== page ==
Low Magnesium and ADHD
If you have a child with ADHD, you can recognize the behaviors: irritability, hyperactivity, fidgeting, and other frustrating symptoms. Did you know that researchers have found a link between magnesium levels and ADHD? It is entirely possible that by providing your child with supplemental magnesium, you could see an improvement in a short period of time.
Functions of Magnesium
Magnesium is a mineral essential to both human and animal health. Without it, we wouldn’t be able to survive. A magnesium deficiency can make life miserable. Magnesium is involved in DNA replication, our metabolic process, the transporting of potassium and calcium ions, as well as cell proliferation. New research links it to signaling messages within the body to the cells.
What Happens with Deficiency
A magnesium deficiency can contribute to hardening of the arteries, heart disease, blood clots, heart attack, high blood pressure, arrhythmias and congestive heart failure. If that weren’t all, it is also linked to diabetes, disorders of the digestive tract, liver cirrhosis, thyroid disorders and parathyroid disorders. There is a clear link between ADHD and low levels of magnesium; a magnesium deficiency worsens the symptoms of ADHD.
Low levels of magnesium are known to cause inflammation and to boost levels of free radicals within the body. If one has high levels of free radicals in the brain, it is likely that the brain and nervous system are inflamed. This could explain such drastic behavioral changes.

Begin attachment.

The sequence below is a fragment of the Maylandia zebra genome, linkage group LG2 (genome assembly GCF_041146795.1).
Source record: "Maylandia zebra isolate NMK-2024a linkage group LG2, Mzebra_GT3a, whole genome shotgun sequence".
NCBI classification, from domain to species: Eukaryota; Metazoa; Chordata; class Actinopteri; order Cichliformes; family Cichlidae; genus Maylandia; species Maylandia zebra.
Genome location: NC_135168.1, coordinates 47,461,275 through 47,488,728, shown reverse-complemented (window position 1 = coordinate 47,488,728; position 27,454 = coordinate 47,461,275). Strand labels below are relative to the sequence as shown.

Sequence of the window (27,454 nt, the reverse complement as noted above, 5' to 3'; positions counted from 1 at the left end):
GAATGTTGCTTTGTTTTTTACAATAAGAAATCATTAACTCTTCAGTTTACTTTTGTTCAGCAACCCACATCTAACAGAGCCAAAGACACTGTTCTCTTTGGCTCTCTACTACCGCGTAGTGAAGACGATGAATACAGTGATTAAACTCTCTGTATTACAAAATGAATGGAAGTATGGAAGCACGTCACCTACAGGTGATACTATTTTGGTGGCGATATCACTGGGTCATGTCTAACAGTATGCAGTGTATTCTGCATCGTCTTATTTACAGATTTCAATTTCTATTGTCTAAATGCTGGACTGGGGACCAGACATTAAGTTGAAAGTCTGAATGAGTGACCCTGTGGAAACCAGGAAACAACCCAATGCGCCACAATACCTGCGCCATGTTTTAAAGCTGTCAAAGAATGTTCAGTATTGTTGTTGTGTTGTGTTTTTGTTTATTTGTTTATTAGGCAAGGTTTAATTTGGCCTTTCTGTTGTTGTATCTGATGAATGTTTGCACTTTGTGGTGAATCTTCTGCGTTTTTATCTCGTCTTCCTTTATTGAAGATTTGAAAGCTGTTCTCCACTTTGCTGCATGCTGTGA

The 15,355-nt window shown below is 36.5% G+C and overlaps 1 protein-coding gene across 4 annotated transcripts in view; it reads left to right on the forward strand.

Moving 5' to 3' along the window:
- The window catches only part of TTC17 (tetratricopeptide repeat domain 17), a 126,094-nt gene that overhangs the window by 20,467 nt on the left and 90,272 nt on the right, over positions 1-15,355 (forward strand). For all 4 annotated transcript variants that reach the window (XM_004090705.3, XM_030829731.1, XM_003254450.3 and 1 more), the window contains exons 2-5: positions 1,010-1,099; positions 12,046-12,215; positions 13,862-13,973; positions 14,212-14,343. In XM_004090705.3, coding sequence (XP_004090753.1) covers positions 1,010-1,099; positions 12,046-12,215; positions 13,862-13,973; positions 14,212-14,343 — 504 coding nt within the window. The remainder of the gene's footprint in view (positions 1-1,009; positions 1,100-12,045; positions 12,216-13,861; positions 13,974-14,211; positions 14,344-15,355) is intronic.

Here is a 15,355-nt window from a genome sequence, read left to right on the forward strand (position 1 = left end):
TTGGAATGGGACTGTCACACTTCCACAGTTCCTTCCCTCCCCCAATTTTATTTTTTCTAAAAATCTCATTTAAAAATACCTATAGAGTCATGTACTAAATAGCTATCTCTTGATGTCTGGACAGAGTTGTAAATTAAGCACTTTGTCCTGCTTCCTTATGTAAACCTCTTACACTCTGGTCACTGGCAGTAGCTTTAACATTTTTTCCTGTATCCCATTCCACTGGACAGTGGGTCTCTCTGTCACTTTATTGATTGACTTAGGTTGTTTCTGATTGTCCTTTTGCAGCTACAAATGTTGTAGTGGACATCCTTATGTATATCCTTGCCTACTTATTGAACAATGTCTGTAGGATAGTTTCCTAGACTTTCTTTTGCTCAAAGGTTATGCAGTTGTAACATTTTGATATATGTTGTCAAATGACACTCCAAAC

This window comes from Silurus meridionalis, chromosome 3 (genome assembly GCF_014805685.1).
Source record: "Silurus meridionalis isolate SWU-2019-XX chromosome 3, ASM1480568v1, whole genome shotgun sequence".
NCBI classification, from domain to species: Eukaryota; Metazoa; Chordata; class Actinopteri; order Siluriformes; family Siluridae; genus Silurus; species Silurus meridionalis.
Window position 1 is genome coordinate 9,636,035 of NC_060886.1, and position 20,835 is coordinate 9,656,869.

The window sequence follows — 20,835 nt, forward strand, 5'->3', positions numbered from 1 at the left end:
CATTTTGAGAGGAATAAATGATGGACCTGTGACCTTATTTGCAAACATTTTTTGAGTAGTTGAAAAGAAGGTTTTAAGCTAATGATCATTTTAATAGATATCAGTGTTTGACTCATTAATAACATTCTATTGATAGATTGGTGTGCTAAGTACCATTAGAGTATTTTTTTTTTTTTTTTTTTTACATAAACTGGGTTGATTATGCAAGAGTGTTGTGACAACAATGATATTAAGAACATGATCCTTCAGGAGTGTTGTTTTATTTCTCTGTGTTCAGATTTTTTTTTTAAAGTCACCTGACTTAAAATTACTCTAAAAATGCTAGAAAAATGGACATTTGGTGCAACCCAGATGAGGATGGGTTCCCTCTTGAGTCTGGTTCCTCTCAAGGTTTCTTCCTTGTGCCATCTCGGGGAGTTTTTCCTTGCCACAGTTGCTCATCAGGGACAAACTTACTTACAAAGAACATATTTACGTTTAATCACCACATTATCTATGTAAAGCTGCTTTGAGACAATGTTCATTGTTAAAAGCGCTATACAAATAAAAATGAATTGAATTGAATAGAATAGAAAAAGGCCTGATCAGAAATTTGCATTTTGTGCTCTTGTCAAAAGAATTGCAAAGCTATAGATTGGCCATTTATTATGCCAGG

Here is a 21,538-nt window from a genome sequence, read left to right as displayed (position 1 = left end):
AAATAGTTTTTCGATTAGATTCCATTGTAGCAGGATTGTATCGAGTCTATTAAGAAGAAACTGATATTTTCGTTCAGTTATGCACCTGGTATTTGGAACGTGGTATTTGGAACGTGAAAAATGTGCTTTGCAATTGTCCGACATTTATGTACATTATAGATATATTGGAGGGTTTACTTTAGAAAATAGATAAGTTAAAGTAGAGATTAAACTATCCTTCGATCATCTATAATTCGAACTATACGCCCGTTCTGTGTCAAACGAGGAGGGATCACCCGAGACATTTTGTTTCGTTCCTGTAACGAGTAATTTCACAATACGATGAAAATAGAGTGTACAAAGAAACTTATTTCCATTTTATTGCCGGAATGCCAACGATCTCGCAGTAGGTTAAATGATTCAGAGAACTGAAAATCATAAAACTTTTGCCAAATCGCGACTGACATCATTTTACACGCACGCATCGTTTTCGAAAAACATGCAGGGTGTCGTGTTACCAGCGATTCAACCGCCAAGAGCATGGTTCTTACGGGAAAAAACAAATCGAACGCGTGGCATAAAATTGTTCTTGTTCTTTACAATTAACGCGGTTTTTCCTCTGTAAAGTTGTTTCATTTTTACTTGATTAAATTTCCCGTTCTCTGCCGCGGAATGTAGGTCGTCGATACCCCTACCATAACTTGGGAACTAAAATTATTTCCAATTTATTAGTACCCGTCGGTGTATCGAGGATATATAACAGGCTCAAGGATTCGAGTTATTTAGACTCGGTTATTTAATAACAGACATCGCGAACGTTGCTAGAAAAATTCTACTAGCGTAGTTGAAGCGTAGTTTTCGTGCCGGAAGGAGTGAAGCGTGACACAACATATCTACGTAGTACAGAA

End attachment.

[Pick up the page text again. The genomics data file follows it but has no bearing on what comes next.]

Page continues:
Further evidence that the two conditions are related lies in the examination of children with a rare genetic disorder, called familial hypomagnesaemia, or low levels of magnesium. In one study of nine children with the disorder, hyperactivity, irritability, sleep and speech problems as well as finger sucking were observed. The children had mild mental retardation and speech disorders.
Ways to Increase Your Child’s Magnesium Levels
There are three primary ways to supplement your child’s magnesium levels: diet, supplements, and baths or topical gels.
- Diet. While a healthy diet contributes to general health, it is not a particularly strong method for increasing magnesium levels. Especially for children, who tend fall back into their old eating habits. There will be constant reminders to eat more leafy greens, nuts, seeds, cocoa, and grains, which may grow tiresome. Furthermore, if your child has a magnesium deficiency, it means he needs more than a “regular amount”; he or she would need extra magnesium, on top of their regular RDA to correct a deficiency.
- Supplements. Supplemental magnesium is easy to obtain and administer. If your child is between 4 and 8 years old, the RDA is 130 mg; 9 to 13 years old, the RDA is 240 mg. Children between the ages of 14 and 18 need 410 mg (boys) and 360 mg (girls). A nutritionist prescribing magnesium will give a minimum of these amounts that match the age of the child. However, too much magnesium can be toxic, so it is important to consult a nutritionist. You might opt to add a supplement of 200 mg for younger children and 400 mg daily for older children, while encouraging them to eat an ounce of almonds daily (which adds another 80 mg of magnesium).
- Baths/Topical Magnesium. It helps to add ½ cup Epsom salts to the water when your child is bathing. The skin will absorb minerals from the bathwater, and although you can’t count on a specified amount of magnesium using this method, it may help when your child is particularly irritable! Similar magnesium gels may be purchased online and may be rubbed into the skin.
Try one of the methods and let me know what happens!
Biaszzyk, U. and Duda-Chodak, A. Magnesium: its role in nutrition and carcinogenesis. Rocz Panstw Zakl Hig 2013; 64 (3): 166-71.
Guran, T., et al. Cognitive and psychosocial development in children with familial hypomagnesaemia. Magnes Res 2011 Mar; 24(1):7-12.